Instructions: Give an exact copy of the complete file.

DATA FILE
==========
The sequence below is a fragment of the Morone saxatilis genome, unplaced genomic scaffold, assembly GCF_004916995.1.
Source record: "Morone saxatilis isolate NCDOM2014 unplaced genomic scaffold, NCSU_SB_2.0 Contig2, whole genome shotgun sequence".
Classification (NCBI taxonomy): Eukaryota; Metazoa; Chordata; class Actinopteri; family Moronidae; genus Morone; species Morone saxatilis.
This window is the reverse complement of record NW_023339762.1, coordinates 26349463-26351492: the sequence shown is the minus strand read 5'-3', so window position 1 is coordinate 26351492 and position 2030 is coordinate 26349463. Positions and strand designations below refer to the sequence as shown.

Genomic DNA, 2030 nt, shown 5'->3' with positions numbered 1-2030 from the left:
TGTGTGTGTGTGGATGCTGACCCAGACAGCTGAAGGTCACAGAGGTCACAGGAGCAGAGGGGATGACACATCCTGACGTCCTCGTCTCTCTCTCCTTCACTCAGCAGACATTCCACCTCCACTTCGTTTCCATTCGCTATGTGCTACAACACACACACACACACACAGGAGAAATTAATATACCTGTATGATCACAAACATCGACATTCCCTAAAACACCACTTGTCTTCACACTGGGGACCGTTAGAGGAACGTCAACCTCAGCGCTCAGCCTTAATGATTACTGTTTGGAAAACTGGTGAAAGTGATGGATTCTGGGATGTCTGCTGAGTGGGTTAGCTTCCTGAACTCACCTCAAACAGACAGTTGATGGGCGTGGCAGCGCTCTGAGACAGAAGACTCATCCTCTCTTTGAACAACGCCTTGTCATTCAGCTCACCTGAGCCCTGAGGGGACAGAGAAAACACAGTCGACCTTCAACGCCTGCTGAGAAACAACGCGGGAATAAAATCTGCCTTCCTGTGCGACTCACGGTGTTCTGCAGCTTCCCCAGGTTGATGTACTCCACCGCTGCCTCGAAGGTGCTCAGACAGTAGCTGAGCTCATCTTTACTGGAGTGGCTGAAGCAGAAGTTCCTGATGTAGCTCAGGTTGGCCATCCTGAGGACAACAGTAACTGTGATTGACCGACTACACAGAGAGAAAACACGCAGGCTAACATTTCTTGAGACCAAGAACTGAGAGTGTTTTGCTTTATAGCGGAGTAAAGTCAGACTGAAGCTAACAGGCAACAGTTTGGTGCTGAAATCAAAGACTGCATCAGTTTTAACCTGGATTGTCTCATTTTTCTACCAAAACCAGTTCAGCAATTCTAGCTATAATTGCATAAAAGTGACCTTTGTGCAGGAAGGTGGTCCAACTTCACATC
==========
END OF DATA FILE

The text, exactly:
The sequence below is a fragment of the Morone saxatilis genome, unplaced genomic scaffold, assembly GCF_004916995.1.
Source record: "Morone saxatilis isolate NCDOM2014 unplaced genomic scaffold, NCSU_SB_2.0 Contig2, whole genome shotgun sequence".
Classification (NCBI taxonomy): Eukaryota; Metazoa; Chordata; class Actinopteri; family Moronidae; genus Morone; species Morone saxatilis.
This window is the reverse complement of record NW_023339762.1, coordinates 26349463-26351492: the sequence shown is the minus strand read 5'-3', so window position 1 is coordinate 26351492 and position 2030 is coordinate 26349463. Positions and strand designations below refer to the sequence as shown.

Genomic DNA, 2030 nt, shown 5'->3' with positions numbered 1-2030 from the left:
TGTGTGTGTGTGGATGCTGACCCAGACAGCTGAAGGTCACAGAGGTCACAGGAGCAGAGGGGATGACACATCCTGACGTCCTCGTCTCTCTCTCCTTCACTCAGCAGACATTCCACCTCCACTTCGTTTCCATTCGCTATGTGCTACAACACACACACACACACACAGGAGAAATTAATATACCTGTATGATCACAAACATCGACATTCCCTAAAACACCACTTGTCTTCACACTGGGGACCGTTAGAGGAACGTCAACCTCAGCGCTCAGCCTTAATGATTACTGTTTGGAAAACTGGTGAAAGTGATGGATTCTGGGATGTCTGCTGAGTGGGTTAGCTTCCTGAACTCACCTCAAACAGACAGTTGATGGGCGTGGCAGCGCTCTGAGACAGAAGACTCATCCTCTCTTTGAACAACGCCTTGTCATTCAGCTCACCTGAGCCCTGAGGGGACAGAGAAAACACAGTCGACCTTCAACGCCTGCTGAGAAACAACGCGGGAATAAAATCTGCCTTCCTGTGCGACTCACGGTGTTCTGCAGCTTCCCCAGGTTGATGTACTCCACCGCTGCCTCGAAGGTGCTCAGACAGTAGCTGAGCTCATCTTTACTGGAGTGGCTGAAGCAGAAGTTCCTGATGTAGCTCAGGTTGGCCATCCTGAGGACAACAGTAACTGTGATTGACCGACTACACAGAGAGAAAACACGCAGGCTAACATTTCTTGAGACCAAGAACTGAGAGTGTTTTGCTTTATAGCGGAGTAAAGTCAGACTGAAGCTAACAGGCAACAGTTTGGTGCTGAAATCAAAGACTGCATCAGTTTTAACCTGGATTGTCTCATTTTTCTACCAAAACCAGTTCAGCAATTCTAGCTATAATTGCATAAAAGTGACCTTTGTGCAGGAAGGTGGTCCAACTTCACATC